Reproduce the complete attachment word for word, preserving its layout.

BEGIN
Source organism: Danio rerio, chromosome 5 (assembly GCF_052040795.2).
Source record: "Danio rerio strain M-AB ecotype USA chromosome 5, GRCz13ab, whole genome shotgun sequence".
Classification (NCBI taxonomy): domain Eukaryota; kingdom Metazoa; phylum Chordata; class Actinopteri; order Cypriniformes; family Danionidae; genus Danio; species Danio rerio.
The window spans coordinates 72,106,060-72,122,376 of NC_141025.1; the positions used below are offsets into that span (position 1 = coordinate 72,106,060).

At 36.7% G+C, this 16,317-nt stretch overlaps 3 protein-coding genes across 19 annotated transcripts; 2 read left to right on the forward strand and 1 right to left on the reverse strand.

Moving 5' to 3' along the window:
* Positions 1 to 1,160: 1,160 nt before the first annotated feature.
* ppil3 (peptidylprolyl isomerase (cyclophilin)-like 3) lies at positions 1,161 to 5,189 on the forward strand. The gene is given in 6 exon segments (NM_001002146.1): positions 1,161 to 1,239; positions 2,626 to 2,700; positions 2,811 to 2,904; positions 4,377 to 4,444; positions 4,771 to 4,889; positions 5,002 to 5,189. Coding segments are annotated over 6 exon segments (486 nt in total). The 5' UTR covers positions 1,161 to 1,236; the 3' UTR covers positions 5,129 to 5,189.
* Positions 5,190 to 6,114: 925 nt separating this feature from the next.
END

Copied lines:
Source organism: Danio rerio, chromosome 5 (assembly GCF_052040795.2).
Source record: "Danio rerio strain M-AB ecotype USA chromosome 5, GRCz13ab, whole genome shotgun sequence".
Classification (NCBI taxonomy): domain Eukaryota; kingdom Metazoa; phylum Chordata; class Actinopteri; order Cypriniformes; family Danionidae; genus Danio; species Danio rerio.
The window spans coordinates 72,106,060-72,122,376 of NC_141025.1; the positions used below are offsets into that span (position 1 = coordinate 72,106,060).

At 36.7% G+C, this 16,317-nt stretch overlaps 3 protein-coding genes across 19 annotated transcripts; 2 read left to right on the forward strand and 1 right to left on the reverse strand.

Moving 5' to 3' along the window:
* Positions 1 to 1,160: 1,160 nt before the first annotated feature.
* ppil3 (peptidylprolyl isomerase (cyclophilin)-like 3) lies at positions 1,161 to 5,189 on the forward strand. The gene is given in 6 exon segments (NM_001002146.1): positions 1,161 to 1,239; positions 2,626 to 2,700; positions 2,811 to 2,904; positions 4,377 to 4,444; positions 4,771 to 4,889; positions 5,002 to 5,189. Coding segments are annotated over 6 exon segments (486 nt in total). The 5' UTR covers positions 1,161 to 1,236; the 3' UTR covers positions 5,129 to 5,189.
* Positions 5,190 to 6,114: 925 nt separating this feature from the next.